Natixis has revamped its internal capital allocation systems to consider environmentally-friendly assets less risky and carbon-intensive assets more risky, making the French bank the first to introduce the controversial green supporting factor mechanism.
In practice, the measure involves putting aside less capital as insulation against potential losses from green transactions and allocating more capital for riskier high-polluting, or brown, transactions. This effectively makes green assets cheaper to hold for banks, by freeing up balance sheets and reducing pressure on earnings, while making brown assets more expensive.
Under Natixis’s proprietary Green Weighting Factor (GWF) framework, each financial transaction is assigned a colour rating on a seven-point brown to green scale which determines individual risk weightings and their corresponding capital requirements. Green transactions can have their risk weighting reduced by up to 50%, while weightings for brown transactions can be increased by a maximum of 24%.
Colour ratings will also impact the profitability assessment of each transaction as risk weightings are a component of the analysis.
The GWF will apply across the portfolio of Natixis’s Corporate & Investment Banking (CIB) arm, affecting a total of €127bn worth of assets, with the exception of the financial sector. The bank said that assessing the environmental performance of its lending to other financial institutions was “very difficult”.
Nominally, 38% of the Natixis CIB balance sheet comprises brown assets, 19% neutral assets and 43% green assets. With the GWF, the provision for brown assets is at 51% of the total capital allocation, 26% is allocated for neutral assets and 23% for green assets.
As of now, 70% of the CIB balance sheet has been assessed and assigned a colour rating.
The green supporting factor has so far been at the fringes of mainstream finance because of prudential concerns that it would increase bank exposure to the risk of insolvency. In 2017, Moody’s warned banks that such a policy would have a negative credit implication for this very reason.
Subsequently, the EU’s High Level Expert Group (HLEG) on Sustainable Finance said in its final report that while the policy had its merits, conclusive evidence that green assets were less risky is “still missing”.Instead, “existing public proposals for a green supporting factor do not seem to be quantitatively grounded in a risk assessment”.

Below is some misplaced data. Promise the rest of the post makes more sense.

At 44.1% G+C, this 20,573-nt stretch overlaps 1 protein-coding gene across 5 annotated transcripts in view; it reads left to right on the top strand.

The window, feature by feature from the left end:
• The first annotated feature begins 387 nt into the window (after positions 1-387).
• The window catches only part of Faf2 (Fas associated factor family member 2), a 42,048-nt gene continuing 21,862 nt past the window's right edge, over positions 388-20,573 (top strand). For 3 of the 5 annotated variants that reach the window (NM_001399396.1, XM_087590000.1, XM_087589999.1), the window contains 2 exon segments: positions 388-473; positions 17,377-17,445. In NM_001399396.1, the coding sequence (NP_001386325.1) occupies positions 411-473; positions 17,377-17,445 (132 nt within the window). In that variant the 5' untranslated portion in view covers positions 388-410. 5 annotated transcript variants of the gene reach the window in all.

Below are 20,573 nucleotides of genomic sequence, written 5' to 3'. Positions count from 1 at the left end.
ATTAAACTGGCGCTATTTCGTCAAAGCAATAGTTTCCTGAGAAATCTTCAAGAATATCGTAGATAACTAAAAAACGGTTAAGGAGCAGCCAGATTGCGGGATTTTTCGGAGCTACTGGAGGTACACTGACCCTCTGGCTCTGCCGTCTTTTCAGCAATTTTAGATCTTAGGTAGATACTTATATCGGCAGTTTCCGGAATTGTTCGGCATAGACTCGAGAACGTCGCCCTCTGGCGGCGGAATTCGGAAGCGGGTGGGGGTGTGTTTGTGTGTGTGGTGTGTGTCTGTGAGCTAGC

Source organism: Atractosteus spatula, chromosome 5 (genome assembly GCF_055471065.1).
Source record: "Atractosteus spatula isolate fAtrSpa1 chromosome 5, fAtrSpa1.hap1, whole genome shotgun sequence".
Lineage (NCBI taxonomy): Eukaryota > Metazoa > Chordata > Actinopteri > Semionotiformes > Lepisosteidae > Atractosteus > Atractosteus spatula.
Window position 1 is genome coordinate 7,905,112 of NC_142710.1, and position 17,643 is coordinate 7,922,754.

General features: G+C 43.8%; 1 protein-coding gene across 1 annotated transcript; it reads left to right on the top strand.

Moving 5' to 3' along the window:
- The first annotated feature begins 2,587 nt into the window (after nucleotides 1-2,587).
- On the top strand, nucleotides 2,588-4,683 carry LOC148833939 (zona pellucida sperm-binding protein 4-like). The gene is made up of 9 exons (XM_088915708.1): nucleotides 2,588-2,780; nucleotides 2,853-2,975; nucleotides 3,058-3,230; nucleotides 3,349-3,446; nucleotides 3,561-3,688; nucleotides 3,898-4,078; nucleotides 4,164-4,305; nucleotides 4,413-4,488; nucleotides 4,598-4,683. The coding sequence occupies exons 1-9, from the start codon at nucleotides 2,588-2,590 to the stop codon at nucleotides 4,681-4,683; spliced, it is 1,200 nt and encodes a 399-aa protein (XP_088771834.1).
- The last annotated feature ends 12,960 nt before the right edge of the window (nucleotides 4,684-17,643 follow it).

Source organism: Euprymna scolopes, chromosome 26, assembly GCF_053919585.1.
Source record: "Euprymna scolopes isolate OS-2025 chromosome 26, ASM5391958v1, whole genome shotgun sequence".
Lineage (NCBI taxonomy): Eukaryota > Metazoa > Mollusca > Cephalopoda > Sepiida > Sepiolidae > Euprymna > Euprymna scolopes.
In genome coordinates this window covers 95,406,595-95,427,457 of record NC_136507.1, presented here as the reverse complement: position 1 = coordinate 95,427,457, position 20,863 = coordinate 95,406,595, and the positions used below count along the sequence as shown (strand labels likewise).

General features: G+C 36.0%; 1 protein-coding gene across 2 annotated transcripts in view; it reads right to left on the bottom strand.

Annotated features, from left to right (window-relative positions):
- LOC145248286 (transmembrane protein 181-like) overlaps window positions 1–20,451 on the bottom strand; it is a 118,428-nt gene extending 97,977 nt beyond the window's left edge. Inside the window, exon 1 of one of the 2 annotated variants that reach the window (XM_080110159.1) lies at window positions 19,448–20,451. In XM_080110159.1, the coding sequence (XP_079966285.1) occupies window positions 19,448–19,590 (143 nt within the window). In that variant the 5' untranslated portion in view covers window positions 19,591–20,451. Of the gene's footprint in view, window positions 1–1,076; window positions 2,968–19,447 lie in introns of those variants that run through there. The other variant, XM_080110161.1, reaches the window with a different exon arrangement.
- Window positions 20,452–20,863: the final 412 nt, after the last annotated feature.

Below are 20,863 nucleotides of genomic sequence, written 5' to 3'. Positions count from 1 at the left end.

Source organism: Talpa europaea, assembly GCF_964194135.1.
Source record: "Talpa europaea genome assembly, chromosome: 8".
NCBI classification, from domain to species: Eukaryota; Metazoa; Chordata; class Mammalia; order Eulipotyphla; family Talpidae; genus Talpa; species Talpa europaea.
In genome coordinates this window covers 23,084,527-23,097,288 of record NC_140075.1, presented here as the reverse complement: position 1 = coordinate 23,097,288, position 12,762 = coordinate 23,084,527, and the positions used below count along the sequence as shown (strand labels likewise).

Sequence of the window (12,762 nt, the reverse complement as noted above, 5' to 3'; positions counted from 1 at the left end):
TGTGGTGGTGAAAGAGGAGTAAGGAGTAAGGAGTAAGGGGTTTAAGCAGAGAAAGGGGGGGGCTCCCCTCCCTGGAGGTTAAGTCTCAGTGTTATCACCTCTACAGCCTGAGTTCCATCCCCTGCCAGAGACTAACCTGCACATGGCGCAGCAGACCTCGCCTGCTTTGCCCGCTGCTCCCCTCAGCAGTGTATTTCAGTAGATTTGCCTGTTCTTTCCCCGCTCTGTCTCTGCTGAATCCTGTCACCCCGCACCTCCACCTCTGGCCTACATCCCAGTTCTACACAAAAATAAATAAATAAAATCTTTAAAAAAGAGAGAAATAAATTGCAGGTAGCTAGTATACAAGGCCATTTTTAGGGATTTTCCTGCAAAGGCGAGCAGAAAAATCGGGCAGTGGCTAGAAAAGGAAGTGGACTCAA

Addressing these concerns, Orith Azoulay, Head of Green and Sustainable Finance for Natixis CIB, said to RI: “Our aggregate regulatory risk weightings remains unchanged, which is one of the reasons we wanted to use both a green supporting factor and a brown penalty. Obviously, the main thing for a brown penalty is to take into account climate-related risks but it also has the benefit of maintaining the overall balance at inception of the mechanism.
“I consider it a significant competitive edge with regards to green and sustainable finance”
“The concerns of the credit rating agencies, if I understand correctly, are more to do with the aggregate level of protection. Since we are maintaining a stable regulatory risk weighting it should not be a problem.”
On the strategic implication of the GWF, she said: “It’s a tool that we are going to use for our strategic dialogue with clients and is a way to continuously develop our team’s competencies around green and brown topics. I also consider it a significant competitive edge with regards to green and sustainable finance because will have to put out a green / brown assessment on every deal that we do.”
According to Azoulay, specific targets are to be decided after a one year trial of the new methodology. Examples of those being currently considered are targets for the colour mix of a given business line, and how much or how fast that can be transitioned toward green.
Natixis first announced its plans to develop the GWF at the end of 2017. Over the next 18 months, the methodology was designed by working groups drawn from across the CIB including front office staff such as originators and portfolio managers, and sustainability experts. Technical advice was sourced from sustainability consultants Carbon4, I Care and Quantis.
The roll-out also involved major changes to the IT system for the purposes of embedding the GWF into existing credit processes instead of introducing an additional adjustment. KPMG is due to provide independent assurance of the GWF in 2020.